When tragedy strikes – the emotional consequences of trauma

“We wouldn’t have picked up such speed if it hadn’t warmed up earlier in the day causing the snow to melt and later ice over.  The snowmobile was traveling much quicker down the hill than usual and we lost control close to the bottom.  It happened all so fast.  Donald didn’t see the oncoming snowmobile until it was too late.  I was thrown off and into a snow bank resulting in a broken arm, cuts and bruising.  Donald held on and was hit head on, he almost didn’t make it and was near death when the ambulance arrived … he recovered only after many months of painful treatment …”

Account from Julia, Donald’s spouse who was riding on the back of the snowmobile at the time of the accident.

We never know when tragedy will hit.  What we do know is that there is an emotional impact that comes with trauma that may be as painful or more than the physical injury.  After the accident, Julia recognized that Donald seemed to recover from his physical injuries and was smiling and joking from his hospital bed within several weeks.  In comparison, Julia had few physical injuries but seemed plagued by an emotional burden that she couldn’t shake.  Approximately 25% (Yehuda, et al, 1994) of trauma survivors develop either Acute Stress Disorder (maximum 4 weeks post-trauma) or Post-Traumatic Stress Disorder (minimum 3 months in duration) following incident.

Prior to the incident Julia enjoyed a close relationship with Donald; great success in her career; had many friends; was involved in many social activities; volunteered in her community and was close to her family.  Julia was well adjusted by all accounts.  Her response to an extreme stressor was a “common reaction to an abnormally disturbing event”.  After the accident, she no longer wanted to visit friends; constantly felt on alert and anxious; experienced debilitating distress when getting into a vehicle; and was certain that her life was in danger, long after the accident was over.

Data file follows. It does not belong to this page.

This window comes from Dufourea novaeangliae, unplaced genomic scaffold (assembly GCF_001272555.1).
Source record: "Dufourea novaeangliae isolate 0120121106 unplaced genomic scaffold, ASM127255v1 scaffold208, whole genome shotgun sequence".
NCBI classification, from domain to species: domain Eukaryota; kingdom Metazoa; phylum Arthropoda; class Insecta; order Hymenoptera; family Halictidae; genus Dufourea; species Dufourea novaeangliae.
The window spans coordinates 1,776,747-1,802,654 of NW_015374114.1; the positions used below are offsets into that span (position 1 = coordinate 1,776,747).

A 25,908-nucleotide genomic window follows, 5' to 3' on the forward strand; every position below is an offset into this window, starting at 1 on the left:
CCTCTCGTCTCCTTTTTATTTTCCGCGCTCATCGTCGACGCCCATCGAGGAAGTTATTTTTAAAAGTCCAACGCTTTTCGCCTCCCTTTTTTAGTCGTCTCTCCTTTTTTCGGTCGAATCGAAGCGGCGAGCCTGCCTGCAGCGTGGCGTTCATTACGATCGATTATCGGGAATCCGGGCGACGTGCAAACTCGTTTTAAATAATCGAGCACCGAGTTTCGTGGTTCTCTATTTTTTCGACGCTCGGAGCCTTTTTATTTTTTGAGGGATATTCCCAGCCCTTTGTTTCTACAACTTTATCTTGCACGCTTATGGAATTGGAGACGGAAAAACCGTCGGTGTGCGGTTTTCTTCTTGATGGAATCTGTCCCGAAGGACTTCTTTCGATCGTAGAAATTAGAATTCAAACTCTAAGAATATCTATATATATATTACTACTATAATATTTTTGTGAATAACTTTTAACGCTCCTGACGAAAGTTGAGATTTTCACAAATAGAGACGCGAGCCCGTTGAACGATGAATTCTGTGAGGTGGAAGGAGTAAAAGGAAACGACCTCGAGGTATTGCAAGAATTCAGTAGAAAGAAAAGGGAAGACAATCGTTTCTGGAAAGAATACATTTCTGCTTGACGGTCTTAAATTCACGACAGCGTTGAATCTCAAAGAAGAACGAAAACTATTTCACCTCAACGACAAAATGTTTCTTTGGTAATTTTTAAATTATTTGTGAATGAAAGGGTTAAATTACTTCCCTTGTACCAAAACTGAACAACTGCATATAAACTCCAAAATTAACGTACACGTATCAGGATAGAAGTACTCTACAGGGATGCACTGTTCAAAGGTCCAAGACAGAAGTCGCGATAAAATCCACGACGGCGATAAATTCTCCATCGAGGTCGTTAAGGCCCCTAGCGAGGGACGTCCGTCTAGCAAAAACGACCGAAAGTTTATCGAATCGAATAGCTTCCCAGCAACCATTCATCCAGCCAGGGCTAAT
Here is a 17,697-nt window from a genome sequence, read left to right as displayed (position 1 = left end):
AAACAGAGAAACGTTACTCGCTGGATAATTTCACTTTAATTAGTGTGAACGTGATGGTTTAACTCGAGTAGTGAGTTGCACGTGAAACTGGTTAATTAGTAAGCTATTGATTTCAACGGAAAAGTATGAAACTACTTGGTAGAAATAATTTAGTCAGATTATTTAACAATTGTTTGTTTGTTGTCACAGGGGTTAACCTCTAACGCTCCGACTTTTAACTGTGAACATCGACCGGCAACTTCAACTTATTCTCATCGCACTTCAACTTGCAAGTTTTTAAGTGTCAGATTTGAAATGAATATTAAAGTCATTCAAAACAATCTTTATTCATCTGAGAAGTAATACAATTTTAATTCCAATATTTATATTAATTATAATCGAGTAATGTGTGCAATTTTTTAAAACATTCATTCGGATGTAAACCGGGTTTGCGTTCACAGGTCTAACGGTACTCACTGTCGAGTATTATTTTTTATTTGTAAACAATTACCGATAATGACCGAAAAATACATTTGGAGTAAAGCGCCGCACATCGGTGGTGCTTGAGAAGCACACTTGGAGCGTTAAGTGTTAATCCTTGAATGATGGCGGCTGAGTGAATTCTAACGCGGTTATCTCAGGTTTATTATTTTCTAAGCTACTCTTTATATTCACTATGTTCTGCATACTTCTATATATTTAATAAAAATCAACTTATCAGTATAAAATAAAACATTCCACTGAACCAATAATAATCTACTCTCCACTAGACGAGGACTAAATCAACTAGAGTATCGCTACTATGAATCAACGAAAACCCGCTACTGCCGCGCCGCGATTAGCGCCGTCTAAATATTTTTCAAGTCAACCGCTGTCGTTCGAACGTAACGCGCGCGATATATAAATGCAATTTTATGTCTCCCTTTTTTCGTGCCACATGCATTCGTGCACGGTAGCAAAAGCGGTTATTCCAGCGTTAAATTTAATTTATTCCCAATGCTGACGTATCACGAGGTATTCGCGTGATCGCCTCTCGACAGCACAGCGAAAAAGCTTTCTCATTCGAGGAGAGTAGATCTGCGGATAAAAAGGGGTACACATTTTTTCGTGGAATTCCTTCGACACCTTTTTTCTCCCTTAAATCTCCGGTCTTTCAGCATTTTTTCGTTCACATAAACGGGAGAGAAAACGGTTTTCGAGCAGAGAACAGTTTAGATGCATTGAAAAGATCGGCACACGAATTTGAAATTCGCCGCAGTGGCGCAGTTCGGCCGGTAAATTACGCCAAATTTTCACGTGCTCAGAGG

Extreme stressors such as the one described above can result in symptoms that last for many months and even years after the event.  Both trauma survivors and professional care-providers need to be aware of the emotional aspects related to trauma in order to remove the stigma of emotional response and promote recovery.

Professional health care providers may encounter a wide variety of client/patient trauma during the course of their work.  This may include survivors of motor vehicle accidents, victims of violence, survivors of serious illness or injury and many others.  Accurate recognition of the signs/symptoms of post-trauma distress can lead to correct and timely assessment and referrals.

Common Symptoms following Extreme Stressors

  • Feelings of hopelessness and helplessness
  • Rapid heartbeat
  • Trouble breathing
  • Nausea
  • Trembling and shaking
  • Excessive sweating
  • Diarrhea
  • Ringing in the ears
  • Outbursts of anger
  • Headaches and pain
  • Nightmares and sleep disturbance
  • Tingling in the arms
  • Poor concentration and memory
  • Withdrawal from others
  • Hypervigilence – always feeling on alert or on guard
  • Easily startled
  • Self-medication (excessive drinking or use of illegal drugs)
  • Re-experiencing the event
  • Guilt
  • Blaming
  • Fear